Provision of ART in Georgia is governed by national HIV/AIDS treatment and care guidelines, which was first developed in 2004. During the study period (2005–2010) ART was recommended at CD4 count ≤200 cells/mm3. The recommended initial regimen consisted of two nucleoside reverse transcriptase inhibitors (NRTI) and one non-nucleoside reverse transcriptase inhibitor (NNRTI). Zidvudine (AZT) + lamivudine (3TC) has been preferred NRTI component since 2004. Stavudine (d4T) was phased out after 2007 revision of national guidelines, and was replaced by abacavir (ABC) + lamivudine (3TC) or tenofovir (TDF) + emtricitabine (FTC). Efavirenz (EFV) has been the preferred NNRTI with nevirapine (NVP) being recommended as an alternative to EFV.

According to national guidelines follow-up of patients on ART relied on regular monitoring of CD4 count and HIV viral load. HIV drug resistance was performed routinely among patients with virologic failure, defined as confirmed plasma HIV RNA >400 copies/ml 6 months after starting therapy or after undetectable viral load while on therapy. Results of drug résistance testing were used for selection of second-line therapy.

During the study period plasma HIV RNA levels were measured using either Amplicor HIV-1 Monitor test, version 1.5 (Roche Molecular Diagnostics, Germany) or the real-time PCR assay COBAS TaqMan HIV-1 test (Roche Molecular Diagnostics, Germany). For genotypic resistance testing the TruGene HIV-1 Genotyping Kit was employed according to the manufacturer’s instructions using OpenGene DNA Sequencing System (Siemens Medical Solutions Diagnostics, Germany). The Stanford University algorithm (http://​hivdb.​stanford.​edu/​) were used for resistance interpretation.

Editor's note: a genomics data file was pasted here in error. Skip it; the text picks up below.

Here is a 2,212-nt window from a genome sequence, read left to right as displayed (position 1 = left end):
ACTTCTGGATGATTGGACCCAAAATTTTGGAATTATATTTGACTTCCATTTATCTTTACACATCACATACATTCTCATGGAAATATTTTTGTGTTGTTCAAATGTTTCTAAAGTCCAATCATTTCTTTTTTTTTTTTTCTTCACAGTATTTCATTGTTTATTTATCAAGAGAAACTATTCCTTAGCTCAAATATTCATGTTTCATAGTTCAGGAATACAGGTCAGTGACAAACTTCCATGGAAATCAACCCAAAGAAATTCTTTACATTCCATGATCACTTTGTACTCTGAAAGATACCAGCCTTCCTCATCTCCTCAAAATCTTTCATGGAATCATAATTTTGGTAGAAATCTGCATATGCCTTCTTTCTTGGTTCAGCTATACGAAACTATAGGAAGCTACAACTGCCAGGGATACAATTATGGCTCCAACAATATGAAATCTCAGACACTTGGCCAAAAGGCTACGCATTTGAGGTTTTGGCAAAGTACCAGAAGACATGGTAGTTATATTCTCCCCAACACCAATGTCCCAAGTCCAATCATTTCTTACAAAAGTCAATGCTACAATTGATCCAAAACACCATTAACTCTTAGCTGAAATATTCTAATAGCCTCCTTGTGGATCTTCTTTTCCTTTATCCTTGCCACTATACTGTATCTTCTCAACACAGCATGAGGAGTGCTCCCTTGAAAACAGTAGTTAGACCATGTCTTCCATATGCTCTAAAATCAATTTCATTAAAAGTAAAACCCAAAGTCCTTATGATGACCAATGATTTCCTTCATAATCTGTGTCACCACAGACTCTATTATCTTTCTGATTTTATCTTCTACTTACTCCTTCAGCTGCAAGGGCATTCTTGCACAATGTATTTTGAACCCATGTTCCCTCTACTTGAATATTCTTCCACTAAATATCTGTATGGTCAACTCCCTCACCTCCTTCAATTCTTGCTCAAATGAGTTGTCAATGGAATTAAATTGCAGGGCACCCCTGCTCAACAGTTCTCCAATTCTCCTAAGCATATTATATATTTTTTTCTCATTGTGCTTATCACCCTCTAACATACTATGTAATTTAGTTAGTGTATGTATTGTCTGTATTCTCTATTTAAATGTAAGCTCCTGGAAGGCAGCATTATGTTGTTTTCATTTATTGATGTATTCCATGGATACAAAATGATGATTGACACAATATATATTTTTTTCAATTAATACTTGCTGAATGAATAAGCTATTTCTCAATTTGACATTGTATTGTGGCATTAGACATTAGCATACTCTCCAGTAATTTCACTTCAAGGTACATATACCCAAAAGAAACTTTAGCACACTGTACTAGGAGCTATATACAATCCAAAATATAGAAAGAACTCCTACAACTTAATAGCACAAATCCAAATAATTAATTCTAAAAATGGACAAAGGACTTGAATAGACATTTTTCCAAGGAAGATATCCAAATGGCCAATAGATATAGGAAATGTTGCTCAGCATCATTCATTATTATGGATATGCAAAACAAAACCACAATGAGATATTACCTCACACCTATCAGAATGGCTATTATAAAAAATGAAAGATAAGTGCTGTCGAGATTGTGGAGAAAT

Demographic, epidemiological, clinical and laboratory data were extracted from program and medical records. Baseline characteristics were collected at the time point when patient experienced virologic failure. Adherence was expressed as percentage based on medication refill data, and was calculated as days supply of medications dispensed divided by days between prescription fills. The primary outcome was proportion of patients achieving viral suppression (<400 copies/ml) after the switch to second line ART. Predictors of primary outcome were assessed in modified Poisson regression analysis [7]. All statistical analyses were performed using SAS 9.2.

Study was approved by the Institutional Review Board of IDACIRC.

Results